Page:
- Delegated management: The authority to make decisions related to the corporation is shared between the board of directors and its officers. Board members are responsible for hiring and monitoring officers, while shareholders elect the board members. This prevents one individual or party from having too much power over the corporation and eliminates potential legal issues associated with abuse of power; and
- Investor ownership: While corporation owners have the authority to make decisions, they do not actually run the company. Instead, an owner generally makes decisions and shares profits proportional to their ownership interest.
Corporate laws are in place to keep corporations operating fairly. These laws and regulations are in place to ensure that corporations behave in ways that are generally predictable which others can rely on.
What is a Controlled Corporation?
A controlled corporation is any corporation which is effectively owned and controlled by a different corporation. The ownership and control is typically due to another firm owning a certain percentage of the controlled corporation’s voting shares or stock.
The controlled corporation still operates its own business functions, although it may not always have its own full management direction. For example, Ford Motor Credit Company is considered to be a controlled company of Ford Motor Company.
In other words, the Ford Motor Company owns enough of a percentage of the Ford Motor Credit Company to assume control of its policies.
What are the Types of Controlled Corporations?
There are two main categories of controlled corporations, including the parent-subsidiary and the brother-sister.
With the parent-subsidiary category, the company that is in control is the parent company. The controlled company is the subsidiary company. The parent company must own at least 80% of the total voting shares or at least 80% of the total value of all of the classes of the shares of stock of the subsidiary company.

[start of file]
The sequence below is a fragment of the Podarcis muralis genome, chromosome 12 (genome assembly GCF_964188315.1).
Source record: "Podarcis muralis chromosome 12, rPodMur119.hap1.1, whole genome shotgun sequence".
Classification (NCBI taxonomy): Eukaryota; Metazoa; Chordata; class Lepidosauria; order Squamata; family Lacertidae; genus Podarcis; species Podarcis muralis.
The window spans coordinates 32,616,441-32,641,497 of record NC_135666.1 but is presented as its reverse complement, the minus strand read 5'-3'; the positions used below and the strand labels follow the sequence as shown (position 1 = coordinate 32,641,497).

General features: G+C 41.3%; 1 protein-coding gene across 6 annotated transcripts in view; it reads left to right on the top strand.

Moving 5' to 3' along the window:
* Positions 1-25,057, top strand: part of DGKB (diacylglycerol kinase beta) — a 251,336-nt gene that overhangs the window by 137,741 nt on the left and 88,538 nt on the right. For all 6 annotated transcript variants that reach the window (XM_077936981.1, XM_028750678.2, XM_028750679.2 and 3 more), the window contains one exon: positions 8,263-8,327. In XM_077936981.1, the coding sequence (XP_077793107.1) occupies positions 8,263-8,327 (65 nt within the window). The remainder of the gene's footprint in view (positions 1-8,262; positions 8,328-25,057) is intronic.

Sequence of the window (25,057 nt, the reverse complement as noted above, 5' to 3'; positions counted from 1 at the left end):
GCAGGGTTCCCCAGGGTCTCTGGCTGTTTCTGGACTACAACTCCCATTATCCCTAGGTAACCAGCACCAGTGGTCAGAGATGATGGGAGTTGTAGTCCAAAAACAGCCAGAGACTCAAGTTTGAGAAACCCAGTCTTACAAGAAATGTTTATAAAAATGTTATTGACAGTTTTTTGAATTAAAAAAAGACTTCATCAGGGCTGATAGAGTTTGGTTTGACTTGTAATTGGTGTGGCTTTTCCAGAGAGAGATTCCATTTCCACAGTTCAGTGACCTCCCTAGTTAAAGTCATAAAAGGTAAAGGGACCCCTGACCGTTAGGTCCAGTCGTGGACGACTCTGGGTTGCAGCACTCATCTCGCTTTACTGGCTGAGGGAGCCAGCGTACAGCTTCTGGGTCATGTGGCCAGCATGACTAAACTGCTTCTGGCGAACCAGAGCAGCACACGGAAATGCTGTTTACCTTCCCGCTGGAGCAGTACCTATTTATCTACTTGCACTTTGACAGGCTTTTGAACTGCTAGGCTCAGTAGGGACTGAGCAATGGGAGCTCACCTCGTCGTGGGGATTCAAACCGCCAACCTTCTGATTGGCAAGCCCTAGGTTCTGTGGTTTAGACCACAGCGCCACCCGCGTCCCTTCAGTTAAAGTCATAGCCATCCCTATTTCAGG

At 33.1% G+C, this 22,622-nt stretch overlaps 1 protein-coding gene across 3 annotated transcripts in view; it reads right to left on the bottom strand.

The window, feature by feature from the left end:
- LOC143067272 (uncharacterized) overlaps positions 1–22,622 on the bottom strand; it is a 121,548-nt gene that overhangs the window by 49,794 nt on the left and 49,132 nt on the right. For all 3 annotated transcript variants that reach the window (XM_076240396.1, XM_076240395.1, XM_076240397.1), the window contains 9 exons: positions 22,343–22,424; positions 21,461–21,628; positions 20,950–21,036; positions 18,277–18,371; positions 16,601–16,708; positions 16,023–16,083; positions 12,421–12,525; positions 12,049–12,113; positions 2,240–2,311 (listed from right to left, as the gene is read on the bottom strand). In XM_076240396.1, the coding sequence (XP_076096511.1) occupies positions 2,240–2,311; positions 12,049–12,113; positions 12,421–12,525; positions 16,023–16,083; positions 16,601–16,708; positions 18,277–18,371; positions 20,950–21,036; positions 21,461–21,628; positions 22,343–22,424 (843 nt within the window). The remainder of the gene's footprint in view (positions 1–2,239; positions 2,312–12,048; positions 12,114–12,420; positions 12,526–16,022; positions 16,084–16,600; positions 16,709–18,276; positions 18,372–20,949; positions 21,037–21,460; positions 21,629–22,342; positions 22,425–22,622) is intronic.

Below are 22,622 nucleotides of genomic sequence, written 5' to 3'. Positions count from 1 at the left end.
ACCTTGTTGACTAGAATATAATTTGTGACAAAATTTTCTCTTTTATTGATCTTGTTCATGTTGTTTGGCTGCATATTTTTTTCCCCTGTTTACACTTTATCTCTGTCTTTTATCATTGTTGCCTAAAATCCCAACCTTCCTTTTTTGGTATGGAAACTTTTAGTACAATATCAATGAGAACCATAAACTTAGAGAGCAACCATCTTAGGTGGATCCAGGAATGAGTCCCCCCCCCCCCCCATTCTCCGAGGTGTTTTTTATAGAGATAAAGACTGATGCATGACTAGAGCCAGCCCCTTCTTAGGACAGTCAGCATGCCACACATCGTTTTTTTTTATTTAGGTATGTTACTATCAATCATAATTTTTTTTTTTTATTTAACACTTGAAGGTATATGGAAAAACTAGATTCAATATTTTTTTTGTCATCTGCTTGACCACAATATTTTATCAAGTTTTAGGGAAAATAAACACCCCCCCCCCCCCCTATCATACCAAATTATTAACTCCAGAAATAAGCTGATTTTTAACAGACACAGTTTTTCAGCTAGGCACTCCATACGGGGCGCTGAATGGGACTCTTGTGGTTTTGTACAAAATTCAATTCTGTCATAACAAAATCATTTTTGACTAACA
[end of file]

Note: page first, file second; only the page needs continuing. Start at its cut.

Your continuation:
The brother-sister type of controlled group consists of two or more corporations where there are 5 or less individuals who own more than 50% of the total voting shares, or more than 50% of the total value of the stock for each corporation. Additionally, there are also combined groups which are comprised of a combination of the two types of corporations discussed above.
The state laws will vary regarding the regulation of controlled groups so it is important for an individual to check their local laws for specific details.
Which Company can be Held Liable in a Controlled Corporation Structure?
The control aspect of the controlled corporation typically refers to financial matters, including the issuance and ownership of company stocks. The parent company typically has discretion to decide these types of issues, including how stocks are to be distributed as well as who they may be offered to.
The subsidiary group, therefore, may still be held liable for any debts or unlawful activities which can be attributed to the group. In some cases, the parent company may also be held liable.
This applies in cases where a controlled company was specifically authorized or directed by the parent company to perform some action. Typically, these companies will have a contract that describes the nature of their relationship.
The contract will likely contain a clause that expresses whether the companies will be held liable to one another and what should occur in the event of a lawsuit or debt collection. If an individual has a dispute that involves a controlled group, they should request to review the agreements.
Do I Need a Lawyer for Controlled Corporation Issues?
A dispute with a controlled corporation may be a very complex matter. A controlled group may involve numerous different corporations.
In addition, the organizational structure may contain numerous different levels of liability. It may be helpful to consult with a corporate lawyer to determine which parties may be involved in your claim.
Also, if you are thinking about creating a controlled corporation, your attorney can offer advice, advise you of the applicable laws in your state, and assist you in drafting the necessary documents.